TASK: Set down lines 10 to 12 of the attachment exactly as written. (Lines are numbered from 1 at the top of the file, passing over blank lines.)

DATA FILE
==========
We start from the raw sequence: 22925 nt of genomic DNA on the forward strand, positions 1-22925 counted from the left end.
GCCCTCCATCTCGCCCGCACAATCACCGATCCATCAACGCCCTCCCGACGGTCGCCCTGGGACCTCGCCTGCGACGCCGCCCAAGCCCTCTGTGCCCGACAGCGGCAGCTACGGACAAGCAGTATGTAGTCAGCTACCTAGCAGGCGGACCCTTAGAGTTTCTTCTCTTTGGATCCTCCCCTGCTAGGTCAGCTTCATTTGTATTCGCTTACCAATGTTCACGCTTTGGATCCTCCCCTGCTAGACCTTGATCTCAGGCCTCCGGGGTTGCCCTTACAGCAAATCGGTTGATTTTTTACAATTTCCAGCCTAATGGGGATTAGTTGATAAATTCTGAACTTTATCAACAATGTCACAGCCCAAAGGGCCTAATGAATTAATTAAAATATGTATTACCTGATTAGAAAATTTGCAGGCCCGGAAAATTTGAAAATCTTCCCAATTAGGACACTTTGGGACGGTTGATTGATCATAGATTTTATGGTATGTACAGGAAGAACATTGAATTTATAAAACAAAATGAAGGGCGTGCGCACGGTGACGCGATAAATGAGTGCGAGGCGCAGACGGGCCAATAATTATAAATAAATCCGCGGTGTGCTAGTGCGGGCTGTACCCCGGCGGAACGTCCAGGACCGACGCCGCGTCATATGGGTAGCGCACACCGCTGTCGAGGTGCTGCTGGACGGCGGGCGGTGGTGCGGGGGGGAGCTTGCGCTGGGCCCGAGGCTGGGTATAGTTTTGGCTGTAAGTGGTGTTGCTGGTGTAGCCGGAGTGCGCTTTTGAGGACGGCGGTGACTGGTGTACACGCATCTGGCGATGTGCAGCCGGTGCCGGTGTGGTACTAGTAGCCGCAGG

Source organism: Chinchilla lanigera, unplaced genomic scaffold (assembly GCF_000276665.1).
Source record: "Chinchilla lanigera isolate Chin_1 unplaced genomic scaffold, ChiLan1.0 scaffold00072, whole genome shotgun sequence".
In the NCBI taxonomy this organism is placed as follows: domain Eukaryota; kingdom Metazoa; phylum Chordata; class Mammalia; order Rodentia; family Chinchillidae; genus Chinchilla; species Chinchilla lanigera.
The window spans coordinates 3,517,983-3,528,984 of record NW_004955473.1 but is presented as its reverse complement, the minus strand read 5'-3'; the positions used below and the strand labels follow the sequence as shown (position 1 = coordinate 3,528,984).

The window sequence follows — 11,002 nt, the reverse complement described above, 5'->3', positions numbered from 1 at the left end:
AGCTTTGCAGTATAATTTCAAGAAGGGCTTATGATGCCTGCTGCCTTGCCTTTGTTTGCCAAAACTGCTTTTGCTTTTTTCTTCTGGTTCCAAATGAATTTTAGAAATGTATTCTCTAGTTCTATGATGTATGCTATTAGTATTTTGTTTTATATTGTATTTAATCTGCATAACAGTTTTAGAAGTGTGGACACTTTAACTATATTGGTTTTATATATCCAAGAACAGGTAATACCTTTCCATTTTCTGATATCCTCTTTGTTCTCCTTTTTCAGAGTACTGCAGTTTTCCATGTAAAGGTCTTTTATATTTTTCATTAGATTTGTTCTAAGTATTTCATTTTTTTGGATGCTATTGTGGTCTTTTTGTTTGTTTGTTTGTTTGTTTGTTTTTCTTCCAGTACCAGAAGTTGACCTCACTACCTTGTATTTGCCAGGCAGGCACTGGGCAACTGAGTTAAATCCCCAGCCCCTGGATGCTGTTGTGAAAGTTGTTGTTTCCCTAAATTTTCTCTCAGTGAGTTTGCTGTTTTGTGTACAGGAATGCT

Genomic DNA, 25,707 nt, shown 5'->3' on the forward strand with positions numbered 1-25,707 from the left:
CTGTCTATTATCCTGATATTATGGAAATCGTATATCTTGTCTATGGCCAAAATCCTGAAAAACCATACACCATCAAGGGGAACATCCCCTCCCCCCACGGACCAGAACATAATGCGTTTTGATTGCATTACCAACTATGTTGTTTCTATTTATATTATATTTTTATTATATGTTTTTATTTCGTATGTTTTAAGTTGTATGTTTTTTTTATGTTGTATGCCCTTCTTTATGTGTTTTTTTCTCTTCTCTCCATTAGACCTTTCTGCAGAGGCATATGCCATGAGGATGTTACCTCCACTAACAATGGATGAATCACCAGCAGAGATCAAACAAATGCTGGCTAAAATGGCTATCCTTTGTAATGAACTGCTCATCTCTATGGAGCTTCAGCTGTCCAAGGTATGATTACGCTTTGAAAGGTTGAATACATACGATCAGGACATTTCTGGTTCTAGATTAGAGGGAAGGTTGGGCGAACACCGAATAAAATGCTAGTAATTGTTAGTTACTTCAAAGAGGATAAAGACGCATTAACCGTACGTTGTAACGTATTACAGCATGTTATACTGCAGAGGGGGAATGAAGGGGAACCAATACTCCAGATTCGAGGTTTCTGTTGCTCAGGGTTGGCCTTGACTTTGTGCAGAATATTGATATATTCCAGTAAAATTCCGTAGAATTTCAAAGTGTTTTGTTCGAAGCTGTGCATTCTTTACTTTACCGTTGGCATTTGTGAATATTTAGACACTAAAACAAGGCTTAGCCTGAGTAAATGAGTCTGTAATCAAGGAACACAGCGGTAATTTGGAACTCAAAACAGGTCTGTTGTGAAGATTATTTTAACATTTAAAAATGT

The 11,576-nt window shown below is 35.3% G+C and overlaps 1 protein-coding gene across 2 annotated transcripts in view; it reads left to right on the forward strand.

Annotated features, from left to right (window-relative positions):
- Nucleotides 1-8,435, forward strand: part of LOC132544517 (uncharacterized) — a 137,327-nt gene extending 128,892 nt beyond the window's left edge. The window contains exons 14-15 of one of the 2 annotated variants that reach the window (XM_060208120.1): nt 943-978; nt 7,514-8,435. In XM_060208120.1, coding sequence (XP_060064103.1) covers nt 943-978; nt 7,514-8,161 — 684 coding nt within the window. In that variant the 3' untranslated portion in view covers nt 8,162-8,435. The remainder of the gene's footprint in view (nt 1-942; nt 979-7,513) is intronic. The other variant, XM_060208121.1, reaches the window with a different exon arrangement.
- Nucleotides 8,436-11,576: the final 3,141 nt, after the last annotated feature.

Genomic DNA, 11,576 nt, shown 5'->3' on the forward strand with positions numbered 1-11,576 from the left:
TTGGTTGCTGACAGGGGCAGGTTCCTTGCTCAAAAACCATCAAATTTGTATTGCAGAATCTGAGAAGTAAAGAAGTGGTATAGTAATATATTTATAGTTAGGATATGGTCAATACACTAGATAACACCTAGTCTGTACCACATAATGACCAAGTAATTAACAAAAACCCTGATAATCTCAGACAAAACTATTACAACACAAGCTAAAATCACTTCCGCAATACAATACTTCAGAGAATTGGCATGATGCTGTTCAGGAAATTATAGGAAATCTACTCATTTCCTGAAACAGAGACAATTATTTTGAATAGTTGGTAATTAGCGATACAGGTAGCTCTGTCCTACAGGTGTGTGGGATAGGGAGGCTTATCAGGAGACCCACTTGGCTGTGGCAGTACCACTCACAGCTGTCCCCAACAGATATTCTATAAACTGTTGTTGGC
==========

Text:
CTGTCTATTATCCTGATATTATGGAAATCGTATATCTTGTCTATGGCCAAAATCCTGAAAAACCATACACCATCAAGGGGAACATCCCCTCCCCCCACGGACCAGAACATAATGCGTTTTGATTGCATTACCAACTATGTTGTTTCTATTTATATTATATTTTTATTATATGTTTTTATTTCGTATGTTTTAAGTTGTATGTTTTTTTTATGTTGTATGCCCTTCTTTATGTGTTTTTTTCTCTTCTCTCCATTAGACCTTTCTGCAGAGGCATATGCCATGAGGATGTTACCTCCACTAACAATGGATGAATCACCAGCAGAGATCAAACAAATGCTGGCTAAAATGGCTATCCTTTGTAATGAACTGCTCATCTCTATGGAGCTTCAGCTGTCCAAGGTATGATTACGCTTTGAAAGGTTGAATACATACGATCAGGACATTTCTGGTTCTAGATTAGAGGGAAGGTTGGGCGAACACCGAATAAAATGCTAGTAATTGTTAGTTACTTCAAAGAGGATAAAGACGCATTAACCGTACGTTGTAACGTATTACAGCATGTTATACTGCAGAGGGGGAATGAAGGGGAACCAATACTCCAGATTCGAGGTTTCTGTTGCTCAGGGTTGGCCTTGACTTTGTGCAGAATATTGATATATTCCAGTAAAATTCCGTAGAATTTCAAAGTGTTTTGTTCGAAGCTGTGCATTCTTTACTTTACCGTTGGCATTTGTGAATATTTAGACACTAAAACAAGGCTTAGCCTGAGTAAATGAGTCTGTAATCAAGGAACACAGCGGTAATTTGGAACTCAAAACAGGTCTGTTGTGAAGATTATTTTAACATTTAAAAATGT

The 11,576-nt window shown below is 35.3% G+C and overlaps 1 protein-coding gene across 2 annotated transcripts in view; it reads left to right on the forward strand.

Annotated features, from left to right (window-relative positions):